Maternal infection and immune involvement in autism
Recent studies have highlighted a connection between infection during pregnancy and the increased risk of autism in the offspring. Parallel studies of cerebral spinal fluid, blood and postmortem brains reveal an ongoing, hyper-responsive inflammatory-like state in many young as well as adult autism subjects. There are also indications of gastrointestinal problems in at least a subset of autistic children. Work on the maternal infection risk factor using animal models indicates that aspects of brain and peripheral immune dysregulation can begin during fetal development and continue through adulthood. The offspring of infected or immune-activated dams also display cardinal behavioral features of autism, as well as neuropathology consistent with that seen in human autism. These rodent models are proving useful for the study of pathogenesis and gene–environment interactions as well as for the exploration of potential therapeutic strategies.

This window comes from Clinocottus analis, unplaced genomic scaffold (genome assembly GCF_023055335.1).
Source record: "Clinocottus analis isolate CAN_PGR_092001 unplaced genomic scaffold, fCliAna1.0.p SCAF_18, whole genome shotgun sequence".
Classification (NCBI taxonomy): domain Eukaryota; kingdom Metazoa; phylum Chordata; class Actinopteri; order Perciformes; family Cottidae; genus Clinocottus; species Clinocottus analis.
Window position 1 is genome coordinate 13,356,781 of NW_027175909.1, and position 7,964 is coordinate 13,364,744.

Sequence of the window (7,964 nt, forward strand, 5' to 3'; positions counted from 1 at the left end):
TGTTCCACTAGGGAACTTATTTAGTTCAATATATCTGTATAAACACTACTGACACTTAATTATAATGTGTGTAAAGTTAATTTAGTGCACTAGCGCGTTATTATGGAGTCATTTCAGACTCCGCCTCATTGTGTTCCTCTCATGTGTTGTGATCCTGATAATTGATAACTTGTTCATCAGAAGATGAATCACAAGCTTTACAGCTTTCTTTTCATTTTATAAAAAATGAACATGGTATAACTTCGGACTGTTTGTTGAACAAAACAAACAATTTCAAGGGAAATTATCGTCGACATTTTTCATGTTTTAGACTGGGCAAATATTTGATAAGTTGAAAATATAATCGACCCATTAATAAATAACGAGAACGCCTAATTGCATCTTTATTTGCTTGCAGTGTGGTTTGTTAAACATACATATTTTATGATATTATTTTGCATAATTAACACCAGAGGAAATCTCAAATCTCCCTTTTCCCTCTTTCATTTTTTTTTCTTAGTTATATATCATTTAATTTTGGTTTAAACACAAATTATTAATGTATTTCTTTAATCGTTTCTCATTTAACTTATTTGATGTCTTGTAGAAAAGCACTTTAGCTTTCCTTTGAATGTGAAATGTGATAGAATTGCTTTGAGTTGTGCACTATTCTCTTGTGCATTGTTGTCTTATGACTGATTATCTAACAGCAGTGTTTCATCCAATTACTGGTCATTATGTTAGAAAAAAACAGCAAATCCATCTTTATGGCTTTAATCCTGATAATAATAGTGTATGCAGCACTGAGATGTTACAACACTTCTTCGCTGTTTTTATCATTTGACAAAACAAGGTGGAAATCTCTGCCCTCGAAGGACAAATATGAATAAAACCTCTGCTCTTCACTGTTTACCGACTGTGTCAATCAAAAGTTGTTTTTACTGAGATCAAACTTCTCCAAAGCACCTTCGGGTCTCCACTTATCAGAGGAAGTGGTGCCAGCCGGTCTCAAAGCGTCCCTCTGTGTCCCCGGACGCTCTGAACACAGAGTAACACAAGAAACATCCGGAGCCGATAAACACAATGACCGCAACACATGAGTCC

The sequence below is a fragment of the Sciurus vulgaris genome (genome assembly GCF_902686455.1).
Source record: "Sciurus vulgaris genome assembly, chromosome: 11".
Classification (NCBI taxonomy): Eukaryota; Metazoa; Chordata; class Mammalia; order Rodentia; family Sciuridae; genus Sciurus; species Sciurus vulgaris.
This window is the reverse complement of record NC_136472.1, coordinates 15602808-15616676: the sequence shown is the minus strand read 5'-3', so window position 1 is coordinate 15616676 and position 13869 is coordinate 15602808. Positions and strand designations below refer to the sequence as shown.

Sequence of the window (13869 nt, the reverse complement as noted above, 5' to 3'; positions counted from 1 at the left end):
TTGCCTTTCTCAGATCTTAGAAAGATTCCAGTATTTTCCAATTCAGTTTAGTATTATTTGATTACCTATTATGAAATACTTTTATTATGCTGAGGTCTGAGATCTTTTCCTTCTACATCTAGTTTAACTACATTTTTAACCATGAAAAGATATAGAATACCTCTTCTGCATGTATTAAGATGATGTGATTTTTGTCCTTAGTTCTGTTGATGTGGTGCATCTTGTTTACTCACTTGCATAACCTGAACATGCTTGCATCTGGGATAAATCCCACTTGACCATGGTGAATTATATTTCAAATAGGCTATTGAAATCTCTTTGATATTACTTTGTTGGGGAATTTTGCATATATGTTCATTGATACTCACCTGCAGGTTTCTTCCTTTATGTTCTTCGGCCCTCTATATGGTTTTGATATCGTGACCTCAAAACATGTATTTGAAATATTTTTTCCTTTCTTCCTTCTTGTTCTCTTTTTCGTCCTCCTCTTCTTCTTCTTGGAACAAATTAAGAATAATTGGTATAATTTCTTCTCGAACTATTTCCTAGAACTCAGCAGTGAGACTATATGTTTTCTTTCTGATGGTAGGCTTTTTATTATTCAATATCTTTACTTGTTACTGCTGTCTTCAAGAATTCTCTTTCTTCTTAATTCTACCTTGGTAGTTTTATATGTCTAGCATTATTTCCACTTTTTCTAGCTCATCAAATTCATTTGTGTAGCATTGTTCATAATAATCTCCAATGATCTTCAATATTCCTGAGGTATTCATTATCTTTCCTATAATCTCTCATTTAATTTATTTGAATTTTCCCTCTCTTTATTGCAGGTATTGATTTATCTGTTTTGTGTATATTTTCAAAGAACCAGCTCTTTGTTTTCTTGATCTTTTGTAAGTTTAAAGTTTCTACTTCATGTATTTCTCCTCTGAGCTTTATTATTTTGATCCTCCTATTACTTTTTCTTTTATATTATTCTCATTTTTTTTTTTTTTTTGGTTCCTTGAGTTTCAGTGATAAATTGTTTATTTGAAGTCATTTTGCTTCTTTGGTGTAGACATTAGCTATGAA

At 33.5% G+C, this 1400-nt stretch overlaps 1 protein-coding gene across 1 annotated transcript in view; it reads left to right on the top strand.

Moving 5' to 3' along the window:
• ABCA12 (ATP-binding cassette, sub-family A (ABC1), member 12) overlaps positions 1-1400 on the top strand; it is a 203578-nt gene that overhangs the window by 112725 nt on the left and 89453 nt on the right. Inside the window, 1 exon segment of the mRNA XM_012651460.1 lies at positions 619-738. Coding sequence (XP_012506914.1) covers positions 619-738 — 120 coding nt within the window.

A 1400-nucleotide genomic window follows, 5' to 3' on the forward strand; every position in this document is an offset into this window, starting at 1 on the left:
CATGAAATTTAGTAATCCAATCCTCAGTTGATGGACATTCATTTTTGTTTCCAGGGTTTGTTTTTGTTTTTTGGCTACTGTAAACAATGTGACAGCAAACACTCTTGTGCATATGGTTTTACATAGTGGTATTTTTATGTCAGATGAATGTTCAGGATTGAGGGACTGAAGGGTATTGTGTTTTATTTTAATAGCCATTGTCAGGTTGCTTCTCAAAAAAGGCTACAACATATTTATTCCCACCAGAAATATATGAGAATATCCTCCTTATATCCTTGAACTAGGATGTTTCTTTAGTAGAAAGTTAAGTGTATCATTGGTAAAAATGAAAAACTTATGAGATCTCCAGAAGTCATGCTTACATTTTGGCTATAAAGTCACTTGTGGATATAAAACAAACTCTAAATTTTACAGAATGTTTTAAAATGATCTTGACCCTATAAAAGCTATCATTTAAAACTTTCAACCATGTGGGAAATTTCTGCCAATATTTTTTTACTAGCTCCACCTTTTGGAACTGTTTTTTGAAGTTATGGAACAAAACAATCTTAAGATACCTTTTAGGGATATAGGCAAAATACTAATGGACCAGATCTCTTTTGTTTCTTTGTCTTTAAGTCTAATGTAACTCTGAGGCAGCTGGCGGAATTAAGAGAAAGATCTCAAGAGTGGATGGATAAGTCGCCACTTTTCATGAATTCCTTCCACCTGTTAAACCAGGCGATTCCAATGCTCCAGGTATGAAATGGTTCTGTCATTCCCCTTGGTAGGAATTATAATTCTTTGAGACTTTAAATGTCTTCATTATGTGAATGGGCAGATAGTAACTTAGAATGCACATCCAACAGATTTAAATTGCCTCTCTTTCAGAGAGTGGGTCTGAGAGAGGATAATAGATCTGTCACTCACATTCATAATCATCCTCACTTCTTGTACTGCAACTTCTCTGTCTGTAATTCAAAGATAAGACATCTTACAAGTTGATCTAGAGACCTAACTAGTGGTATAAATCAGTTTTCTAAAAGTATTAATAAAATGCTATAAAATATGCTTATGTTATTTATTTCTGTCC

© 2011 Elsevier Ltd. Available online 7 April 2011. T he work cited from the author's laboratory was supported by the National Institute of Mental Health, the California Institute of Regenerative Medicine and the Autism Speaks and Binational Science foundations. Owing to space limitations, reviews are cited rather than primary research articles wherever possible.
Accepted Version - nihms281022.pdf